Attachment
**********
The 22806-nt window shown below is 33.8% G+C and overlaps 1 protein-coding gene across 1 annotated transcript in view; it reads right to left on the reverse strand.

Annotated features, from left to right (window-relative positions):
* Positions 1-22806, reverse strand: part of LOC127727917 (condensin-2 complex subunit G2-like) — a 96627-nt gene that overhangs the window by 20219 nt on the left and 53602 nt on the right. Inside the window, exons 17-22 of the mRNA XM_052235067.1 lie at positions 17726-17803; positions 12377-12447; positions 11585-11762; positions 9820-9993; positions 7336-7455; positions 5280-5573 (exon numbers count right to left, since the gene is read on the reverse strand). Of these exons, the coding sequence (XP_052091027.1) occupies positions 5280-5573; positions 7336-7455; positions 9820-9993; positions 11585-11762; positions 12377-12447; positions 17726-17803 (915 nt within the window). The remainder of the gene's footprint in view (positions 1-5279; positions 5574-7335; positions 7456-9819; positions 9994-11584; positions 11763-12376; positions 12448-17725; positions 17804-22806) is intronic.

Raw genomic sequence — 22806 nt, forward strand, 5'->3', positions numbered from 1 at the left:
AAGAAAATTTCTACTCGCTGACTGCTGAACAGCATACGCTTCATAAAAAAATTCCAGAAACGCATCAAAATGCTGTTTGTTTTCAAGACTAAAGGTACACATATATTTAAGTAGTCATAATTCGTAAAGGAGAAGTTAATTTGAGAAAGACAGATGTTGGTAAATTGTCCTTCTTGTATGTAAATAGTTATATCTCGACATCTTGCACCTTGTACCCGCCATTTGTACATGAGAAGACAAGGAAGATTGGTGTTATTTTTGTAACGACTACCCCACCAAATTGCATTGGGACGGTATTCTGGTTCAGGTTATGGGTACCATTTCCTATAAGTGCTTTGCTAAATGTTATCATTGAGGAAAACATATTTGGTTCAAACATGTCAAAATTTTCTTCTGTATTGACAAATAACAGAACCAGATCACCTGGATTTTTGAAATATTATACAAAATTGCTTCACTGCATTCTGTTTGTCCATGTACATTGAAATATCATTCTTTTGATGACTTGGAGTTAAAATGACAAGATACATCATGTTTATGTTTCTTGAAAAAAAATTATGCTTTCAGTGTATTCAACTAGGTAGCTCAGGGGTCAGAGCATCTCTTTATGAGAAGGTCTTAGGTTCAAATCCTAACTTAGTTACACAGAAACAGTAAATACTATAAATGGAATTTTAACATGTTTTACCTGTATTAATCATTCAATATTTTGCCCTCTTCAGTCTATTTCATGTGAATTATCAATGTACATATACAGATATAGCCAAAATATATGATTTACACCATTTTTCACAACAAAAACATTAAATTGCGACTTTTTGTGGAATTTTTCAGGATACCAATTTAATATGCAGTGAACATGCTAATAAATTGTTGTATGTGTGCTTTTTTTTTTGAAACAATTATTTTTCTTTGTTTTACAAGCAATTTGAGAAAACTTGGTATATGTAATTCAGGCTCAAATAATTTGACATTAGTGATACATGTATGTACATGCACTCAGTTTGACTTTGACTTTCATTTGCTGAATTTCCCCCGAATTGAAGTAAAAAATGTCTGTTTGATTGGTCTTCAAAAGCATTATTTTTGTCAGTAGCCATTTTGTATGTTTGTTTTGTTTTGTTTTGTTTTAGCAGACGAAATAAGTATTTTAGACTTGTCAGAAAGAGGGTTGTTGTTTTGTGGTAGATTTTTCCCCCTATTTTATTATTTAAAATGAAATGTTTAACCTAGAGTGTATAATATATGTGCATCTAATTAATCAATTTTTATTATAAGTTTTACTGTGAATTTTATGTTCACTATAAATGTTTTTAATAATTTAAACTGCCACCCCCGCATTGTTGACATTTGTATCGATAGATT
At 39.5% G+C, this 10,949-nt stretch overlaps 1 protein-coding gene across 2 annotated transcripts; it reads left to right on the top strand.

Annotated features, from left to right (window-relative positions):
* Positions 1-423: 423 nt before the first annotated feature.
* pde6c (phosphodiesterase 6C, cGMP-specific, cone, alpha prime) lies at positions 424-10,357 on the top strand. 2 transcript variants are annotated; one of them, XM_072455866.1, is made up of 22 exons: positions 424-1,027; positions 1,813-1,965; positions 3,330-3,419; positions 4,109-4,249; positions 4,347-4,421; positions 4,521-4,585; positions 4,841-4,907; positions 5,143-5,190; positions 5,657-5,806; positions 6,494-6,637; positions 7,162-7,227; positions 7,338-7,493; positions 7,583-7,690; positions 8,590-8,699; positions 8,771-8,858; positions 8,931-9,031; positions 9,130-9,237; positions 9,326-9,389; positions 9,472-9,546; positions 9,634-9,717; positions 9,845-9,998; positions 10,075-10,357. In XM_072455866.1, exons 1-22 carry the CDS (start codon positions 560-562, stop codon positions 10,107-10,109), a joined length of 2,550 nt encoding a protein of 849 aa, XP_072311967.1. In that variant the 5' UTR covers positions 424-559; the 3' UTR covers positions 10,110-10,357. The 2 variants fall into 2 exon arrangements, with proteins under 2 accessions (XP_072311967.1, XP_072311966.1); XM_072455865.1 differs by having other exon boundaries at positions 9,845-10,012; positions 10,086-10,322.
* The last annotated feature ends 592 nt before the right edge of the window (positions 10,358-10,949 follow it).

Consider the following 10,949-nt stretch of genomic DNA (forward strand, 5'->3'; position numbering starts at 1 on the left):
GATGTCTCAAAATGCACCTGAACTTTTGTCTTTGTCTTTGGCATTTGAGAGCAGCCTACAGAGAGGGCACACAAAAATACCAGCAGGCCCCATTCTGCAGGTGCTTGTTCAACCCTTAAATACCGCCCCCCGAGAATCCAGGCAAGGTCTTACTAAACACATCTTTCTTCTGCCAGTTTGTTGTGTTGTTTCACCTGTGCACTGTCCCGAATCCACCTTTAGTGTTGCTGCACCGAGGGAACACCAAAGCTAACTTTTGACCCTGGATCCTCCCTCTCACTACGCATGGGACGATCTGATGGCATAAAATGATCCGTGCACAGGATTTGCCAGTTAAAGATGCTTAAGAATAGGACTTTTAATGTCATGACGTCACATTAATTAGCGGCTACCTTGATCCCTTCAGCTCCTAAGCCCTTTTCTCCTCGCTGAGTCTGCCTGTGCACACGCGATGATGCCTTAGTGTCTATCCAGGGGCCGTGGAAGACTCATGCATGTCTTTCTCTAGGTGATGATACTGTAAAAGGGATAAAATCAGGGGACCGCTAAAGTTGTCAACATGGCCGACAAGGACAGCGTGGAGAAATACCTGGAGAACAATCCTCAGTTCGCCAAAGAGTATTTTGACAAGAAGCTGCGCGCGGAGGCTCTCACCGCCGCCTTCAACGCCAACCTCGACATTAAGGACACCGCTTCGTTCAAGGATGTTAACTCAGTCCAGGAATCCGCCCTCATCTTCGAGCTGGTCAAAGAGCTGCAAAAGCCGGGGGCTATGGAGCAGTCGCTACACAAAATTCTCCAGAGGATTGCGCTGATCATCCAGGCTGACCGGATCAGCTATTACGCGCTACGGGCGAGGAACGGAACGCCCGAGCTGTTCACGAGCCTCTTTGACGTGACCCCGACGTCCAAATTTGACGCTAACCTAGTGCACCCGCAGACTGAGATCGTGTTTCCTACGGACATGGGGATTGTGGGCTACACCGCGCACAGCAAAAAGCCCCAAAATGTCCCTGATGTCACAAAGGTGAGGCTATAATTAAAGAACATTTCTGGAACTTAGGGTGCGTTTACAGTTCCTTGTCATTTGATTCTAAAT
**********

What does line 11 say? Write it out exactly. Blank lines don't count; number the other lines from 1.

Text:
Consider the following 10,949-nt stretch of genomic DNA (forward strand, 5'->3'; position numbering starts at 1 on the left):